As for preparing and eating: you'll probably find fresh green beans tastiest eaten just picked but you could store them in the refrigerator up to a week in a plastic bag--squeeze out as much air from the bag as possible first and do not wash the beans until you are ready to use them (wet stored beans will spoil quicker).
Steaming the beans for just 5 minutes will deliver tender, bright colored beans. Cook them whole to ensure even cooking. (Easy steaming: fill the bottom of the steamer with 2 inches of water and bring to a boil. Add vegetables. Cover the steamer for 5 minutes. And you are done.)
For best flavor steam until the beans are tender on the outside and still slightly firm on the inside. If you cook the beans longer they will begin to lose their texture and flavor--and nutrients!
Snap actually get their name from the fact that they are broken ( snapped into pieces) to cook. They are brittle and make a snapping sound. How they are cooked depends almost entirely on your taste buds and culture. I am an old time southerner, who likes his snap beans boiled in an iron kettle for several hours with salt pork and topped with new potatoes. Crunchy snap beans are not for me. But to each his own. Some cultivars of bush bean, you may wish to consider are Blue Lake bush, Provider, Jade, Burpee's Stringless Greenpod, Tendercrop ....... The purple cultivars cook green and are also good like Royal Burgundy. Most of the regular canned green beans will be versions of the bush Blue Lake.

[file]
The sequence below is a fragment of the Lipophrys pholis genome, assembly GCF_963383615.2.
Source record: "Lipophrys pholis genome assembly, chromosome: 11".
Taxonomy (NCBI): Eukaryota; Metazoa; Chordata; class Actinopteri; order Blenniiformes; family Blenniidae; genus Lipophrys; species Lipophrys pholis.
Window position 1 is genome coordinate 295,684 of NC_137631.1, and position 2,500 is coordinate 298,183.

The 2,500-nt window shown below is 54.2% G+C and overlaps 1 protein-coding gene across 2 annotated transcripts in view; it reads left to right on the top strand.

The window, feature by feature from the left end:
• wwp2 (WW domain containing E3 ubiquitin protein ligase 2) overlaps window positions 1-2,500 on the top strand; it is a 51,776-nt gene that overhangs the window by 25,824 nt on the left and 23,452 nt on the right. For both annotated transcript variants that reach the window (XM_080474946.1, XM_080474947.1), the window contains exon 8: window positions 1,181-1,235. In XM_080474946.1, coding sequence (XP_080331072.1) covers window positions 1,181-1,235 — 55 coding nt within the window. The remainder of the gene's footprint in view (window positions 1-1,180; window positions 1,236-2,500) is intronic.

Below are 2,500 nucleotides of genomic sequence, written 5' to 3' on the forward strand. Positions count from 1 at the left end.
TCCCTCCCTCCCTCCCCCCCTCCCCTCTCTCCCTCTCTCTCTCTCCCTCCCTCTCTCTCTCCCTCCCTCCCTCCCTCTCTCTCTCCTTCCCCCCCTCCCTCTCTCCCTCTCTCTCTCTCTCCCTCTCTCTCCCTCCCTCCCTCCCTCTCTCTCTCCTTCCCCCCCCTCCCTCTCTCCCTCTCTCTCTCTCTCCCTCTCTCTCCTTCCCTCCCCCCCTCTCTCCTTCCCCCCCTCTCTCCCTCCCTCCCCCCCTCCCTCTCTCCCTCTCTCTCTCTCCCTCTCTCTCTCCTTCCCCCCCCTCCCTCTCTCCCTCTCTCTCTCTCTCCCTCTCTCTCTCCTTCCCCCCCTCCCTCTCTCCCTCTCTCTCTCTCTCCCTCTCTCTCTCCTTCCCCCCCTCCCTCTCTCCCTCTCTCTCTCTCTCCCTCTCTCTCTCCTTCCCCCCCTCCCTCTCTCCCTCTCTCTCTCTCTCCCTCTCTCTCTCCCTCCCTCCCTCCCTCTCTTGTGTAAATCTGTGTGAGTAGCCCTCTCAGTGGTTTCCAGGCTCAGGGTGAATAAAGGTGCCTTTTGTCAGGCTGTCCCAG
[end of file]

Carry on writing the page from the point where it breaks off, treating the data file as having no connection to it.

Thank you. Yes, I remember snapping the ends of the beans off and snapping them into smaller pieces in preparation for cooking & canning. I don't recall having to remove any strings, so maybe my parents didn't grow the string variety. Thank you for the information. It will help me make my ordering choices. Maybe next year (2010) I will be able to try pole beans, but I think I'll have my hands full getting new beds ready this year, and won't have time or $$ for making/buying supports for pole beans.